This is currently a critical point in time for ACICS accredited institutions, since even if their accreditor loses its recognition, the clock has not yet begun ticking on the 18 month timeline. This could be a situation in which literally every day matters to an institution that wishes to maintain accreditation and access to Title IV funds for their students.
The accreditation migration process
Since there is no actual mechanism for transferring accreditation between accreditors at this time, institutions currently accredited by ACICS, or any other accreditor, that wish to “migrate” their accreditation to another commission, must follow the same application process that any institution seeking initial accreditation would have to follow. There is a small exception with something called “Plan B” within the Western Association (ACS WASC), but as a regional accreditor, there are geographic limitations as well as the requisite candidacy period, which effectively eliminate that option.
At a minimum, a college or university in this situation must first determine which accreditor offers the best match between their scope of accreditation and the institution’s programs, degree levels, delivery mode, etc. The second is to conduct a thorough internal audit of all existing potential accreditation challenges, which could include any current accreditation standards that have not been met, reporting requirements, etc. The extent to which any of those can be resolved before a new application is submitted or early in the process could be critical. And, importantly, once an appropriate accreditor is identified, an institution must initiate the application process absolutely as soon as possible so as to increase the likelihood of actually completing the process before their existing accreditation expires, should ACICS lose its recognition. There are also Department of Education1 requirements for any institution seeking to change its accreditor.
Once an application has been initiated, the most important thing a school in this situation can do is to ensure that nothing slows down the application process at a new accreditor once it is started.
Institutions cannot “accelerate” or short cut the process, but they can insure that they do not make mistakes that delay their application, or worse, put them back at the beginning of the line.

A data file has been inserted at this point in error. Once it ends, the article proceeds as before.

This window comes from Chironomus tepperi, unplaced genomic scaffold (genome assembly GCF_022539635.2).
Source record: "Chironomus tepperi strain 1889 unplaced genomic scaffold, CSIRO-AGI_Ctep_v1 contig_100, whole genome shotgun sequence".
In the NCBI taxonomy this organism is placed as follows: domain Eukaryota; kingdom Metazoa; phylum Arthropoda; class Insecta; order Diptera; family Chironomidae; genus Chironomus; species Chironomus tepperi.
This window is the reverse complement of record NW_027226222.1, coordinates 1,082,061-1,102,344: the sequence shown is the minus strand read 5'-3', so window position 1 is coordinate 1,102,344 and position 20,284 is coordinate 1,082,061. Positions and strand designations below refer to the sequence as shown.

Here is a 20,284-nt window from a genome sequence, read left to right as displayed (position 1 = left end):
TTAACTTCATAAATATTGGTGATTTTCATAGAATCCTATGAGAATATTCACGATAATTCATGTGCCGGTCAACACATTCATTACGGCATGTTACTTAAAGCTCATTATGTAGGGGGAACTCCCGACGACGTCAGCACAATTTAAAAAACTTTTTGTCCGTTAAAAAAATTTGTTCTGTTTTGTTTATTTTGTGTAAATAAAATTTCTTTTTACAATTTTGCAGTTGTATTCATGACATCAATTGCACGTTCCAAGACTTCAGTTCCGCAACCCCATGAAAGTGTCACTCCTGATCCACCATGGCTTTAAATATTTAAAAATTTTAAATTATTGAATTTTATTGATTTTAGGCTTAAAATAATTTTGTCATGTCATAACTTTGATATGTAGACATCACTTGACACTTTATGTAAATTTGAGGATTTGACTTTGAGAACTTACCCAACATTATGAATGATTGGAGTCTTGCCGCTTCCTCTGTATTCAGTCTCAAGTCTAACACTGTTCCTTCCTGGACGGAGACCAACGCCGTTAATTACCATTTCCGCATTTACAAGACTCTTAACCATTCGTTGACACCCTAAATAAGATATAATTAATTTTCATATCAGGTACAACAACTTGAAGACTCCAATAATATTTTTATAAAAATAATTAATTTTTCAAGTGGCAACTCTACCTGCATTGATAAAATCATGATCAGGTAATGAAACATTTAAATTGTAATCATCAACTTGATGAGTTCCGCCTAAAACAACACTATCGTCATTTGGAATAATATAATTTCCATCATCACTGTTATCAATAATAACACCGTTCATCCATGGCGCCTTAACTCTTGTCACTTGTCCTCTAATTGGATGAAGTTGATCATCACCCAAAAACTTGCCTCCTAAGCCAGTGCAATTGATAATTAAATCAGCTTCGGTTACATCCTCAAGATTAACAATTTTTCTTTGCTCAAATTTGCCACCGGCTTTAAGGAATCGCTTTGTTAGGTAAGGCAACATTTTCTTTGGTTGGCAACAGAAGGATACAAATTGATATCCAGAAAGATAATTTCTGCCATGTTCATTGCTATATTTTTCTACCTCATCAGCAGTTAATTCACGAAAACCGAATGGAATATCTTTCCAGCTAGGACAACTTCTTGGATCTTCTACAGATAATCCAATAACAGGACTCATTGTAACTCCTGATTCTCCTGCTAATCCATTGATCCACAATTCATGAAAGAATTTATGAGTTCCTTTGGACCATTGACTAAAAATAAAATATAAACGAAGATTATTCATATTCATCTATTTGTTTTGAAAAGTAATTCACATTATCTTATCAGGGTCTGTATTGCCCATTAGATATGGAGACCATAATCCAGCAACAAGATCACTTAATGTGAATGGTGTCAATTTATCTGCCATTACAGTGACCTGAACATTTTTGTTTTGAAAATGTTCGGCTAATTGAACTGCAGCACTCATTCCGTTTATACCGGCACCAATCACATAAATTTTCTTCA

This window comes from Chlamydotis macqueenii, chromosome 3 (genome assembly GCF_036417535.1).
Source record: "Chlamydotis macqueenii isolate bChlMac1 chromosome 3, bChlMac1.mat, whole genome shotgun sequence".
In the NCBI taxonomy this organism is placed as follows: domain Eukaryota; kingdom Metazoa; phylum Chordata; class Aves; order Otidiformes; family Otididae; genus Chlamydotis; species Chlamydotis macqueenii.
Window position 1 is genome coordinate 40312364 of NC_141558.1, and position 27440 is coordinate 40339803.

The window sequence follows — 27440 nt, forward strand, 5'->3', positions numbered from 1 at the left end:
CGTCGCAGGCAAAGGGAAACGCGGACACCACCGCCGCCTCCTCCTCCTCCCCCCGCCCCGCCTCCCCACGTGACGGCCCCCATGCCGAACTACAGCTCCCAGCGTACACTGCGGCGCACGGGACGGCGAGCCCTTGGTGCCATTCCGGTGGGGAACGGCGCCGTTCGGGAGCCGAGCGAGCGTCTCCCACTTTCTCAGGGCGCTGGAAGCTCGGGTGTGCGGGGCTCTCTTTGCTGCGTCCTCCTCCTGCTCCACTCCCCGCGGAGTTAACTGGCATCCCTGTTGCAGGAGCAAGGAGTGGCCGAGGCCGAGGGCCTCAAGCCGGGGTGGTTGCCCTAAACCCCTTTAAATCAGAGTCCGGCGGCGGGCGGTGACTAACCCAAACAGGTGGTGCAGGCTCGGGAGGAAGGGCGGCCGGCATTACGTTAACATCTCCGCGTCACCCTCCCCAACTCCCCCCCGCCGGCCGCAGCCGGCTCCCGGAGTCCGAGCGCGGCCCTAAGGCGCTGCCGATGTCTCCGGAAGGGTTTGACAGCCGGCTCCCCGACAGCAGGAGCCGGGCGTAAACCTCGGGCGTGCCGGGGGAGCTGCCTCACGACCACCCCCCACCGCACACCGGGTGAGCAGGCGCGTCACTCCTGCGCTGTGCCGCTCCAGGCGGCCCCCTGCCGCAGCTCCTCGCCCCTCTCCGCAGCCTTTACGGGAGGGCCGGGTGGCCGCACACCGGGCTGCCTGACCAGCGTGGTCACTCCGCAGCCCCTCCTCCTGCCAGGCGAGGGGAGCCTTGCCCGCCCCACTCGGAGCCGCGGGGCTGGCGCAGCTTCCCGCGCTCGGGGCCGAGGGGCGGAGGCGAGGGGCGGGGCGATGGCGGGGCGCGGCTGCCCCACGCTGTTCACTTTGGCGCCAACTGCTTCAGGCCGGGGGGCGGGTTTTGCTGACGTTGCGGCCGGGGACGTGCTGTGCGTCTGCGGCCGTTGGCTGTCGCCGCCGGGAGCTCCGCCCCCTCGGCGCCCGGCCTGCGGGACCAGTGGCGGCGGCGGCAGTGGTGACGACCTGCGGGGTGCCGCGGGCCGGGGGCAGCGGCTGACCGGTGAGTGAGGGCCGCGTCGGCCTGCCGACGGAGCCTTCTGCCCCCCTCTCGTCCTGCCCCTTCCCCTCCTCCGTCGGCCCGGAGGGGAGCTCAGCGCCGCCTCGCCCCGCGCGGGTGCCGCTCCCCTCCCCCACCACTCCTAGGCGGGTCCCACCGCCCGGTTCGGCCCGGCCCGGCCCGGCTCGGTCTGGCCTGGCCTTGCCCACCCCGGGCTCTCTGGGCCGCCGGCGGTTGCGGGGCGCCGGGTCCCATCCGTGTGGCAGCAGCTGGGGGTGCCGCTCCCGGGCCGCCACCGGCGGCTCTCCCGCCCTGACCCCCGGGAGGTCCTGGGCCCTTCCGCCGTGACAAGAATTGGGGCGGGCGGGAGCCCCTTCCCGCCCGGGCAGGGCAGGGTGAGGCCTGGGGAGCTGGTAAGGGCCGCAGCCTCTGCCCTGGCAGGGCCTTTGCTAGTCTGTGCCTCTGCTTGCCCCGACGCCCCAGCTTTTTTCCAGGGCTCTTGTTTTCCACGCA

Of equal importance is ensuring that the institution continues to meet all requirements with their current accreditor! Regardless of what happens with ACICS in particular, and they may prevail, it is critical to avoid any mistakes that would create risk with an institution’s existing accreditation!
Lastly, an initial application for accreditation, with its concomitant paperwork, self-studies, workshops, data gathering, and visits among other requirements, is far more labor and time intensive and demanding of accuracy and quality than is the process of maintaining accreditation once earned. It is quite likely that it is not possible for an institution to successfully engage in an application for new accreditation while also meeting the needs of existing accreditation, while also maintaining daily operations at a high level with existing staffing and resources. In many cases, a successful migration of accreditation, regardless of the time line, will require incremental resources.
While one can debate the merits of the internal DOE staff and NACIQI recommendations relative to withdrawing recognition for ACICS, the fact that both recommendations are now in play, in a highly politicized environment in which ACICS has many detractors and few advocates, it is likely that the Department will act on those recommendations to deny ACICS’ petition for re-recognition while simultaneously withdrawing its existing recognition. Similarly, the political context in which both the Department and NACIQI made their recommendations is the same context in which other accreditors are currently operating. As a result, there is very little incentive for any accrediting commission to assert itself, even in the interest of helping innocent students, let alone educational institutions, that find themselves at risk of losing accreditation. As such, combined with the “mad rush” of potentially hundreds of institutions jockeying for a place in line, the process of switching accreditors will likely be more difficult and time consuming now than in would have been in the past.